FLOW FM WITH RIKKI LAMBERT
THURSDAY, 17 FEBRUARY 2022
SUBJECT: UK-Australia Free Trade Agreement; UK wine tax changes.
RIKKI LAMBERT, HOST: Madeleine King is the Shadow Minister for Trade and Resources. How are you today, Madeleine?
MADELEINE KING, SHADOW MINISTER FOR TRADE: Yeah, very good, thanks, Rikki. Good to be here.
LAMBERT: Well, we do have some wine producers in several parts of our broadcast areas. And they have been talking regularly about the frustration about the Chinese or a restriction on trade into there. The UK Trade Agreement has been talked about by the Federal Government. They've been saying wine producers can look forward to sending to that destination. But there's a bit of a sting in the tail I see.
KING: What we've found out is that the UK-Australia Free Trade Agreement has been pushed about as a really great thing for red wine producers. And to be fair, during negotiations, everyone thought that, right? So you would have red wine producers wouldn't have to pay tariffs on the wine going into Britain. But what we found out last night in Senate Estimates is that, in the last month of negotiations, the Department and the negotiators and the Government found out that Britain was intending to review it domestic alcohol tax policy.
And what that means or what that meant is that all the benefits of the tariff reduction for the red wine industry has been wiped out by a change in policy of the British government in respect to its internal tax position on alcohol. And how it affects Australian wines is we, because of the sunshine, the things we love, you know, in the warmer temperatures, we have a greater alcohol percentage in our wines. And they're going to increase the taxes on the basis of those alcohol percentages, which means now, or when they introduced it – which has yet to happen, and there are submissions going on, and red wine producers are submitting ideas to work with the UK Government about this – but it's looking increasingly likely that every kind of advantage, the Government says it got out of the FTA with the UK for red wine producers has been entirely wiped out. And in fact, it's probably going to cost them more with this new tax being implemented by the UK Government.
LAMBERT: Is it a domestic tax like a volumetric tax that's been debated here in Australia The British are bringing in or is it specifically targeting Australian wine?
KING: No, it's not targeting Australian wine, it's all wine to sold in Britain. I want to be clear, they're not targeting us specifically. There'll be a change to the taxation on all wine. But how it affects Australia is just the nature of our wine, right? Because of the summer heat that we have, and the stronger wine, with that higher alcohol percentage, is the nature of Australian wine. So we're at a natural disadvantage importing into that market, whereas European wines will have a lower alcohol percentage and therefore will have a lesser tax placed on it. So you know, UK is trying to be fair, I guess. But the fact is, there was a negotiation going on, and I would have thought that if you could see this coming, which the Government did see it coming, they might have said "Steady on, we're going halt negotiations for a moment while we look at this and see what actual benefits we can get for the red wine producers of Australia".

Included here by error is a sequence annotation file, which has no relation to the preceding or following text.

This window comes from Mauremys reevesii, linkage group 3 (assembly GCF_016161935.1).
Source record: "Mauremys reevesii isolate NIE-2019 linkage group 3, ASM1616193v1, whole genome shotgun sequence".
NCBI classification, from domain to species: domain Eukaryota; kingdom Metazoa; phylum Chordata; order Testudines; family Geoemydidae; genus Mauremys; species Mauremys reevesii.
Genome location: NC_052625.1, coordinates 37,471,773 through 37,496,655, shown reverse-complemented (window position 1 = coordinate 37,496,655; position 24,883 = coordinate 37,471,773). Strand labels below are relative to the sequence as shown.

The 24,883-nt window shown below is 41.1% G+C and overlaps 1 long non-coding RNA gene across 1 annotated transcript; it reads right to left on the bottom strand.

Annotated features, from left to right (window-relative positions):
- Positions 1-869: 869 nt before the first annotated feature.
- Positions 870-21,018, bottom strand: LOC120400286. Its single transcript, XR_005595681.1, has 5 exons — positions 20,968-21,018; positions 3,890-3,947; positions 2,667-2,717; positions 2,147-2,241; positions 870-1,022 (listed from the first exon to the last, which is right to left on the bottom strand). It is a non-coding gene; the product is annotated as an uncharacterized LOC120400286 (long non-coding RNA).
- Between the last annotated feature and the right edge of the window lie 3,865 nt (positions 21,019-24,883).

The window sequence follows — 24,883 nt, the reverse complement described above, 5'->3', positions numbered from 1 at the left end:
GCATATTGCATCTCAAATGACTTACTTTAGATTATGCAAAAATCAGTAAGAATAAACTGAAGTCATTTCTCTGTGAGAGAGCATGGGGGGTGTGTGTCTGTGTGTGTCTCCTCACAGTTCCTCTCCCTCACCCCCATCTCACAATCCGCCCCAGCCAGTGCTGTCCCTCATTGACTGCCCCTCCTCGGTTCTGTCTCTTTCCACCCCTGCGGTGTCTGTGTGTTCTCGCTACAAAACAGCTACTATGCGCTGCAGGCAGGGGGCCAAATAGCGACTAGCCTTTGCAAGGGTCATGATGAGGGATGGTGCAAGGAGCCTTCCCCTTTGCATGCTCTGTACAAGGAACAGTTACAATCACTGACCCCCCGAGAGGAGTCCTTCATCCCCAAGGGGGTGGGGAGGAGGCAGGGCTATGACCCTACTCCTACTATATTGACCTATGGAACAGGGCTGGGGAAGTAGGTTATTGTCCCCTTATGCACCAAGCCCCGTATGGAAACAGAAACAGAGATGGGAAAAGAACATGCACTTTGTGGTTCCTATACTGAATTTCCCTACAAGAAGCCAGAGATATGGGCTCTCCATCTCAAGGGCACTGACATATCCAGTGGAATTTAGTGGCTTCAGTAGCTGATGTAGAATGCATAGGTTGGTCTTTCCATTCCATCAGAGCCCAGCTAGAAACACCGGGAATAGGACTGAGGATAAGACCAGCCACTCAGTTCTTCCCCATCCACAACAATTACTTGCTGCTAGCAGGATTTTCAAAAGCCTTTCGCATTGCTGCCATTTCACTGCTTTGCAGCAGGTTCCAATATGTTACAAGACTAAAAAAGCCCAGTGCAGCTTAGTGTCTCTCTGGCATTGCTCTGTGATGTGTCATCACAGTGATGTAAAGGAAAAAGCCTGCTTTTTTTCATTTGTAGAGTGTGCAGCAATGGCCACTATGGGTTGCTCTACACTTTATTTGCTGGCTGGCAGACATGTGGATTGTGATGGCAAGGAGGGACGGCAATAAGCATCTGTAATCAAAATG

LAMBERT: Do you have some concerns also about the pace at which this Treaty's being resolved? I guess, if there's a change of Government with the sitting day periods, this could be a Free Trade Agreement that Labor ends up being the ones dotting the I's and crossing the T's.
KING: Yeah, that's right. And, there is an important time of scrutiny for these trade agreements that Australia has, but also that Britain has. And you've got to remember that Britain has been part of the European Union for some time, this is going to be one of their first trade agreements outside of the European Union. So their government and the community rightly wants to have a good look at it. So it's expected that that will take months within Britain. But what we found out last night is that, while the Department here knows that we have a long standing convention (introduced by Alexander Downer one of the fine South Australians) of 20 joint sitting days to consider the treaty text, that the Minister is looking to avoid that scrutiny and bring the bring the time down so he can rush it through in the dying days of this Parliament. And it's really not acceptable because trade is a bipartisan issue. We want a UK Free Trade Agreement too, because it benefits many industries. We just want the best one possible.
LAMBERT: All right. Well, we'll see what the Minister's office has to say about this one. But thank you very much for speaking up about this for the wine industry today, Madeleine King, Shadow Minister for Trade and Resources. Thanks for joining us on Flow today.
KING: Thank you very much. The red wine industry of Australia is the best in the world and I'll stand up for it every single day.